Physical Examination in an Evidence-Based World
I have always had a fascination with physical examination procedures, particularly orthopedic tests. The origin of my fascination began just after graduation when I began the chiropractic orthopedics program.
University of Bridgeport Acupuncture Students Make Rounds at Sisters of Notre Dame
Nuns are not stereotypical acupuncture patients, Dr. Jennifer Brett acknowledges with a laugh. But then again, acupuncture has gone mainstream, just like cappuccinos and recycling. "It's changed a lot from the '70s and '80s," said Brett.
Forward Head Carriage and the Feet: What's the Connection? (Pt. 2)
Clinical evaluation of standing posture using relatively low-tech tools has been confirmed as valid and reliable by several studies. The original device used to evaluate posture was the plumb line, which served as a reference line for the effects of gravity on body alignment.
CE Regulations Are Hurting Chiropractic
During my 35 years in the chiropractic profession, I have been forced to attend available continuing-education programs that were occasionally incredibly beneficial, but frequently not worth my time.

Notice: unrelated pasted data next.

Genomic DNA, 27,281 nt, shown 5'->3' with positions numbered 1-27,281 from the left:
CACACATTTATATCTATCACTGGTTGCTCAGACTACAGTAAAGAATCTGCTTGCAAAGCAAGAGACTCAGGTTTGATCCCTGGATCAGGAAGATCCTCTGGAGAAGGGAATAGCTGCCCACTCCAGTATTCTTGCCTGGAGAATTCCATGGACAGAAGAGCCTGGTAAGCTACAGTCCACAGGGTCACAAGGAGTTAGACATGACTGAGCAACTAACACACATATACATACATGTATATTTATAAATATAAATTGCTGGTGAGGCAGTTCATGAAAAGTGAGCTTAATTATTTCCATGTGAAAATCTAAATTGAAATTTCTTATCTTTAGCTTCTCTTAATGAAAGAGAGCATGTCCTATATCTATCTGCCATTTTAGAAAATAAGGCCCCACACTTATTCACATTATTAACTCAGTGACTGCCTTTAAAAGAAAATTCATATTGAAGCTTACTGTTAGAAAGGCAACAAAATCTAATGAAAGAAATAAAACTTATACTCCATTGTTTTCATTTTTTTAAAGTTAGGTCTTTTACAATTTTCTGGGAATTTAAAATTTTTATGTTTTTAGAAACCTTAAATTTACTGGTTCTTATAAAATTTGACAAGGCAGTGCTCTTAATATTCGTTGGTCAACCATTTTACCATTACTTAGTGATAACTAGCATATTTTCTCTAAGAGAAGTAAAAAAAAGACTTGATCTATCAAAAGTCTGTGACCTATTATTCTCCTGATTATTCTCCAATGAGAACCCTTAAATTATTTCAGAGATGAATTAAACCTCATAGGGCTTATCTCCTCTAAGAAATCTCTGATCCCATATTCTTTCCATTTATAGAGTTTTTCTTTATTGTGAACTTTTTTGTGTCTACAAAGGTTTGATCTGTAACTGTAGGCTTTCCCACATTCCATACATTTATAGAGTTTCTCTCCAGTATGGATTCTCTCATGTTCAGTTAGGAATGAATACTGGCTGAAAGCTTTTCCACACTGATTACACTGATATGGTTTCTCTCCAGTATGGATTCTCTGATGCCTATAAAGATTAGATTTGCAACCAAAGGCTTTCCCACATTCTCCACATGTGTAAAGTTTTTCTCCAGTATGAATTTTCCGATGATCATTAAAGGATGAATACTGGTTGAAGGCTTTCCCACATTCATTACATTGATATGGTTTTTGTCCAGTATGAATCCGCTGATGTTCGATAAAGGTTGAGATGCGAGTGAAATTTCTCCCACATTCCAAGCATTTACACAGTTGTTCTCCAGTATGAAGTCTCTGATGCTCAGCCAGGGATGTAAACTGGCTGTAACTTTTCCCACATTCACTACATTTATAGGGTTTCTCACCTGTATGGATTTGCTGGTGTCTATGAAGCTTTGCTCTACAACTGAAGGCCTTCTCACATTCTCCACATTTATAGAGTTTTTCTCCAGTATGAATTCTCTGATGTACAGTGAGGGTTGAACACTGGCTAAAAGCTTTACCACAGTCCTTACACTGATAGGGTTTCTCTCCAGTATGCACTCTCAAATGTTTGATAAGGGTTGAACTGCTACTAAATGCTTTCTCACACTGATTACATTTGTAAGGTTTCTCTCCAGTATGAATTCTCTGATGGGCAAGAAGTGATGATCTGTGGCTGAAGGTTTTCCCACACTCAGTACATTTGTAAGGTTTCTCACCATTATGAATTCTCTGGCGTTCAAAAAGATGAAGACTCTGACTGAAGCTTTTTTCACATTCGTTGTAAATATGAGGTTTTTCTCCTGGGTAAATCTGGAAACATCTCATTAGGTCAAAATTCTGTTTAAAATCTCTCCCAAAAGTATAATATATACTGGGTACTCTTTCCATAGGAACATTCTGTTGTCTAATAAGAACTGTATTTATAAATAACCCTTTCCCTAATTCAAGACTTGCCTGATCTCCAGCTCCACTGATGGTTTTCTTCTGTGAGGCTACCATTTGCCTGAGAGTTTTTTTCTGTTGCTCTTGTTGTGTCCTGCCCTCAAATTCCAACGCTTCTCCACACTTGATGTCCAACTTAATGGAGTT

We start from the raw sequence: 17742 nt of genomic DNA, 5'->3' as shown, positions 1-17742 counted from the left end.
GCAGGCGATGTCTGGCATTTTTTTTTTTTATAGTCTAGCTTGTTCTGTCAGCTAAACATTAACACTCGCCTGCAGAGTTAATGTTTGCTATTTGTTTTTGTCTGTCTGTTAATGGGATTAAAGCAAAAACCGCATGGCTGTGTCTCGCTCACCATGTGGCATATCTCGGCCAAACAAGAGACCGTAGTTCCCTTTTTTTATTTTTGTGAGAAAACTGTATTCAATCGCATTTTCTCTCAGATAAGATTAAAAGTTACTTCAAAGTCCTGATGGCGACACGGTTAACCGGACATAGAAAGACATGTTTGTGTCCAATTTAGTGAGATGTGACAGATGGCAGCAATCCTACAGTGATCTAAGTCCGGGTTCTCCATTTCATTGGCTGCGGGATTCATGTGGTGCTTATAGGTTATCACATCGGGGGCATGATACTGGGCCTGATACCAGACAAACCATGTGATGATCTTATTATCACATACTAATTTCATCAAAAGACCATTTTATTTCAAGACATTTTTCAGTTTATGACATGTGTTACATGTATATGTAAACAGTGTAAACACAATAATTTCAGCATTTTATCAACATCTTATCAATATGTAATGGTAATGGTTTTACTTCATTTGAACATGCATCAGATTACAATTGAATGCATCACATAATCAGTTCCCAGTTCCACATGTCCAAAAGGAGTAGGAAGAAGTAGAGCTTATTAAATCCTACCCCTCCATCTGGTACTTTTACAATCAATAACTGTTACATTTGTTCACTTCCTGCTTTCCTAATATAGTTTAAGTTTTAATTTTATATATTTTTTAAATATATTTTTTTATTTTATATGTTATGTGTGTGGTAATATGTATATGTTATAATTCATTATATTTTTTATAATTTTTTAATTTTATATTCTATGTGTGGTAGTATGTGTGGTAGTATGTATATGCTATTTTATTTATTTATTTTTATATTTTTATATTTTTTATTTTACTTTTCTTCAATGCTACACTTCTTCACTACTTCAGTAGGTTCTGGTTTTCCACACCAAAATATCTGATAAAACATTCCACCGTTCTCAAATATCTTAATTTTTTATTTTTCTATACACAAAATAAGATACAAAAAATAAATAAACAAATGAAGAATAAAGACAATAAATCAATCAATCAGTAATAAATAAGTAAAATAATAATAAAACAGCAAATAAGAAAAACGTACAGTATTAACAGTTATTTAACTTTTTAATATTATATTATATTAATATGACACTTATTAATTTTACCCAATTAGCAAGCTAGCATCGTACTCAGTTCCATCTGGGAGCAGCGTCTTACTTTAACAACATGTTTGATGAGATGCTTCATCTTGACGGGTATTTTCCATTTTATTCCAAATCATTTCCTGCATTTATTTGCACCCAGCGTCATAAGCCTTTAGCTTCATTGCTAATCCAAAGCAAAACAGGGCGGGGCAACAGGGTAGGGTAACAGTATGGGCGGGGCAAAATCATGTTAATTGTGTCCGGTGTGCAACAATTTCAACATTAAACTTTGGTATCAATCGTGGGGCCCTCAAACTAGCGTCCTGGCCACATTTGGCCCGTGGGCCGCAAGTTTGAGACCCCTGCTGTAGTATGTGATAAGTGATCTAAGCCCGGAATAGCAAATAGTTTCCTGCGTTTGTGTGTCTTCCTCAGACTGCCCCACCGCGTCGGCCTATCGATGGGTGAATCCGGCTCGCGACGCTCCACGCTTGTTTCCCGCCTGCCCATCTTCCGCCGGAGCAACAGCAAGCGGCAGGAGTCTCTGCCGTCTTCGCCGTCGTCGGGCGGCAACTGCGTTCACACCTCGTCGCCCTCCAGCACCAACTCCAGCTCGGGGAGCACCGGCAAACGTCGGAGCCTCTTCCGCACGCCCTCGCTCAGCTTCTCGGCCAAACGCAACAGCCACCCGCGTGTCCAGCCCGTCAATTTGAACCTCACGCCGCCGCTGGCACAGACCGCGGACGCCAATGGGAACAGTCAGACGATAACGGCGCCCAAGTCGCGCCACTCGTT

Patience vs. Patients
How long have you been in practice? I began my journey more than 20 years ago and opened my first acupuncture clinic in 2008. Just like you, I've learned a lot over the years. Recently, I sat in an interview and was asked what made me successful.
Dealing with a Pain in the Butt
The patient came into my office with the classic antalgic stoop. She was bent over almost to ninety degrees, leaning on her husband for support and staggering to walk. She had been under supportive care for a long time, but this new pain scared her.
Concerns Regarding CDC Guidelines for Pain Management
In response to the epidemic rates of opioid and heroin addiction, the Centers for Disease Control and Prevention (CDC) set new guidelines for physicians regarding treatment for pain.
Comparing Costs of Care: DCs, MDs or PTs - Who Costs More?
In a health care era where evidence is increasingly the benchmark for insurance coverage, patient care and even cultural authority, we get plenty of it courtesy of a retrospective cost analysis spanning 10 years, more than 660,000 "covered lives" and nearly 7.5 million claims from Blue Cross Blue Shield of North Carolina.